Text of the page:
I finished my pipe, and began to clean out the bowl of spent tobacco with a silver pipe nail. We gazed into the flames. When I was a Christian, what always bothered me the most was the concept of hell as taught in the Bible. I used to be able to see such beauty in the world, in every person, if you look hard enough, you could see the flame of life on every imperfect face and the dreams and tears in every pair of eyes, or so I believed. We all had our broken lives, but deep down we were beautiful children of God. We just needed God to save us, to fill in our imperfections. But, if we don’t find Him in this life, he’ll damn us to eternal torment in the next? The moral injustice of it turned my stomach, but I kept my faith, left it in God’s hands to judge and do the right thing. Of course, now, I can’t decide which concept of hell I’d prefer, eternal damnation and torment, or to have my soul annihilated, snuffed out as if it had never existed. It seems more real since it looks like those are my two alternatives, unless reincarnation is a thing.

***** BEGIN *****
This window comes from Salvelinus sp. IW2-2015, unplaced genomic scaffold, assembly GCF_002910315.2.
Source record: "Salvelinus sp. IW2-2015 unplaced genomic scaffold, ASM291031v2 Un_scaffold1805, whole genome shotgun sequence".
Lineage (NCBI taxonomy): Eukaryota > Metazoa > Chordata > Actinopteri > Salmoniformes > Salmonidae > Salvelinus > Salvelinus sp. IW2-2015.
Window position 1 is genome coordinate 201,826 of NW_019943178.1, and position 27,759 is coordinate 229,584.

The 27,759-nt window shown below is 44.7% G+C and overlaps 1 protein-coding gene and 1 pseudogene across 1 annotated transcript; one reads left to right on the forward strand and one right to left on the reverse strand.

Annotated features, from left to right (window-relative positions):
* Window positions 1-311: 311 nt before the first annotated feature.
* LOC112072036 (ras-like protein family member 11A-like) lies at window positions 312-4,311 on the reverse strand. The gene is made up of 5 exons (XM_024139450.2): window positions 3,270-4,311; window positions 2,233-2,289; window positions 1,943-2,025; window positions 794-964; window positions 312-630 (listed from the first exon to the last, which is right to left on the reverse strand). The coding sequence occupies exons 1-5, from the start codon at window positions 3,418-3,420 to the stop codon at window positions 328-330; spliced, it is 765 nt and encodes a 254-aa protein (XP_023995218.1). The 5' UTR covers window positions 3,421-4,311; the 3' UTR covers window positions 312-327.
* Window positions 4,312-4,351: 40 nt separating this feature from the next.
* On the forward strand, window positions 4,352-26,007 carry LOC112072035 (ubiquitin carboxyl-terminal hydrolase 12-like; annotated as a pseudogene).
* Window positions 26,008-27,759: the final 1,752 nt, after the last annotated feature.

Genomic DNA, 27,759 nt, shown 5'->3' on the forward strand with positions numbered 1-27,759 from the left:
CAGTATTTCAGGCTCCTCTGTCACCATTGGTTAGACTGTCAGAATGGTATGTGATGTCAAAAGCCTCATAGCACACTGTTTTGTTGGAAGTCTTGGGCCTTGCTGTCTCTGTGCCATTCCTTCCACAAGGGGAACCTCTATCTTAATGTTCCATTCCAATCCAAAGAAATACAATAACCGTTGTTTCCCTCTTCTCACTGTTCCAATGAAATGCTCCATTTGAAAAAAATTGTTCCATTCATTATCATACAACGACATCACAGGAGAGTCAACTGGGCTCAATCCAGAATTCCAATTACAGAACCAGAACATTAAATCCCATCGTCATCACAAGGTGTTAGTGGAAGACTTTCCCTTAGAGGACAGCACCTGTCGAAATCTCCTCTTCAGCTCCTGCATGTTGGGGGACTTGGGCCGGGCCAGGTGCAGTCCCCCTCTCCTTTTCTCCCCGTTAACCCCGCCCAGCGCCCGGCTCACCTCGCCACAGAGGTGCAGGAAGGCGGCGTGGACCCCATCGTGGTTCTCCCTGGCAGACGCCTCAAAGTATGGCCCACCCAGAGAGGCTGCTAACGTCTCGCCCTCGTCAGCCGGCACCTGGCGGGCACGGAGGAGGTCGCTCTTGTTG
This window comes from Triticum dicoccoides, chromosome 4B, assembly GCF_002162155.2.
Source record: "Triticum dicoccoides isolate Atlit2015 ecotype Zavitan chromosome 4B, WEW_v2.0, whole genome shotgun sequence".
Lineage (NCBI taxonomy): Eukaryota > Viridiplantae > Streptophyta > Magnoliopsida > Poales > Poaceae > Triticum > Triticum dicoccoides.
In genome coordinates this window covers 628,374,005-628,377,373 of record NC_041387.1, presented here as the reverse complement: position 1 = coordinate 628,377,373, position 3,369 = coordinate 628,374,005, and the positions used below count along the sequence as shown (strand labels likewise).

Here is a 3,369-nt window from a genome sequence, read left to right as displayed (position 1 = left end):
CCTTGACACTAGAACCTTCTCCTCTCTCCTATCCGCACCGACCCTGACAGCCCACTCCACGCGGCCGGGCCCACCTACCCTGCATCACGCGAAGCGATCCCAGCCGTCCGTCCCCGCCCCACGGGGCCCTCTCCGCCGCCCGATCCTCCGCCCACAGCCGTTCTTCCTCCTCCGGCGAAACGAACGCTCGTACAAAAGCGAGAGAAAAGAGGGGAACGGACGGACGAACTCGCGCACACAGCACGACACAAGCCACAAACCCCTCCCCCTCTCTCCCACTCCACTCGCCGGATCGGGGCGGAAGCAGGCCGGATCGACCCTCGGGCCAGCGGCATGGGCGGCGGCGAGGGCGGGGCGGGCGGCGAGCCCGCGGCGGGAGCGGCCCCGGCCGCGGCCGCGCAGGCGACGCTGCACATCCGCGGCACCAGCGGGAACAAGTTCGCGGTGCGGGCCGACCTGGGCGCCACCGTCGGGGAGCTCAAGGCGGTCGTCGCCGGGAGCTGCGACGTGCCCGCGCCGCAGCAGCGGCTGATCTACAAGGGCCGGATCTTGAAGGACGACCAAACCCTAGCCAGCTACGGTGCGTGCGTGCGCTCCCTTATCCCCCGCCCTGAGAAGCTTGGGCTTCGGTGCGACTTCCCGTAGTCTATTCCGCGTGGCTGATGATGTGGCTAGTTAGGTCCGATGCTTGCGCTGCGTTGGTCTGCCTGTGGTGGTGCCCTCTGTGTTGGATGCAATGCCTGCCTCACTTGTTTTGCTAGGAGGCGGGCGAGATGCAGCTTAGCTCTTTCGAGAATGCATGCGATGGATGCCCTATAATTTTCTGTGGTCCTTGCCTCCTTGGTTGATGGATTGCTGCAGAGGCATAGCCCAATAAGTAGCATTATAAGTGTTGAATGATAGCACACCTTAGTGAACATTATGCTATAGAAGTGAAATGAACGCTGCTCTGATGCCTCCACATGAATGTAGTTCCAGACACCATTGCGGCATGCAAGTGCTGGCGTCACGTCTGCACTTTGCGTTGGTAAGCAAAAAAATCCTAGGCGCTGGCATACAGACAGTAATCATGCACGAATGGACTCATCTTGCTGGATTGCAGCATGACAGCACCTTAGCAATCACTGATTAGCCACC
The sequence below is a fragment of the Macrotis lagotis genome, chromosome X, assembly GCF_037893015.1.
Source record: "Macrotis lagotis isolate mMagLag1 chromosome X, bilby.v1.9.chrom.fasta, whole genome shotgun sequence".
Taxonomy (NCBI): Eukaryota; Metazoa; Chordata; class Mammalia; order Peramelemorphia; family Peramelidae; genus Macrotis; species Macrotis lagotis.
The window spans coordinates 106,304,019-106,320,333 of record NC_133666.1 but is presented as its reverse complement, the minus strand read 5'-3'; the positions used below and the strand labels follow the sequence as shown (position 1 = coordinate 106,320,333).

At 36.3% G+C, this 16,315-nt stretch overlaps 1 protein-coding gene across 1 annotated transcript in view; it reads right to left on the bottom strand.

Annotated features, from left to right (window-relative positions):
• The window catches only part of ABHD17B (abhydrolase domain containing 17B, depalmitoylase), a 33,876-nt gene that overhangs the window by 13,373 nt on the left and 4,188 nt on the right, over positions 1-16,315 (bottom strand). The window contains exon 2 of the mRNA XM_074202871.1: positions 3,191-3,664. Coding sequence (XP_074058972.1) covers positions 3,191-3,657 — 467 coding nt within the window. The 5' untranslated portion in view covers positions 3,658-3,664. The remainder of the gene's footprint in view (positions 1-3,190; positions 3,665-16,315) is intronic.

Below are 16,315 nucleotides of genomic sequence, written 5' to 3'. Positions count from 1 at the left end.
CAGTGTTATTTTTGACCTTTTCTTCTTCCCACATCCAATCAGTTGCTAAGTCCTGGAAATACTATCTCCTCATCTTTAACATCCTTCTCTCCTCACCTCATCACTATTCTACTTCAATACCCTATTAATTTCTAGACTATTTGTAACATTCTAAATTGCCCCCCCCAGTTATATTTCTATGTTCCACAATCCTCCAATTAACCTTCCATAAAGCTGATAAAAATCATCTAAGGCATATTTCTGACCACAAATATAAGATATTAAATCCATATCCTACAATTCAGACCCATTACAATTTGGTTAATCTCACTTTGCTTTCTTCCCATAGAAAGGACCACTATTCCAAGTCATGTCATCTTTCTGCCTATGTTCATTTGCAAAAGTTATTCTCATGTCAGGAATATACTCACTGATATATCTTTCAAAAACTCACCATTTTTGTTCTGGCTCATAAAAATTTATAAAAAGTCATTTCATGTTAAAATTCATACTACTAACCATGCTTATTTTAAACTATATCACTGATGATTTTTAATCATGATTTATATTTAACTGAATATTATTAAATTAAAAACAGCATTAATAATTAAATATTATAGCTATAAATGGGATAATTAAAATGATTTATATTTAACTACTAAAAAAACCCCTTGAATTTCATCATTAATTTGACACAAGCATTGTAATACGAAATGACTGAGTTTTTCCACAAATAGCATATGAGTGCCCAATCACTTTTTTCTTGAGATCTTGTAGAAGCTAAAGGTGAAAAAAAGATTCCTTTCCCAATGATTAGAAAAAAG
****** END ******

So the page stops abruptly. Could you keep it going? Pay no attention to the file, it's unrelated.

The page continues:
One of several novels I have written in my mind is a crime novel set in Hell. It has one of those trench-coat wearing, cigarette smoking, Bogartesque hardboiled detectives as the main protagonist. In the novel, Hell appears to be a shadowy paradise for hedonists, those who delight in fleshly pleasures. The dim star, Wormwood, shines a sickly green over the desolate world covered in empty deserts and dense forests of ruined, decaying skyscrapers in a sealed off pocket universe, it will never run down, or end, but continues in perpetuity due to the perverted physical laws of the infernal plane. You can die in Hell, but you just get reincarnated with full memory of your past lives and painful demise, all the torments, betrayals, failures, and regrets are yours to keep, to drive you mad for all eternity. Never able to leave, or wonder, or dream, or hope for anything more. It is shabby, overcrowded, violent, polluted, run by corrupt demonic politicians. So, basically Baltimore. I left the novel probably where it belongs, in the back of my mind, never to be written down, and probably all the better, because of its dark futility. The only way I could think of it being written is if I injected it with some hope, some possibility that evil, Satan himself could be overthrown and Hell made into some semblance of a decent place, or at least a corner of it clawed out for some good. But, how could I write something like that? Hope would seem to be little more than a deception is such a setting. But, that is what pushes us forward, clinging to some desperate hope, even a false one will do. Maybe, one day, it could make a half-decent story after all.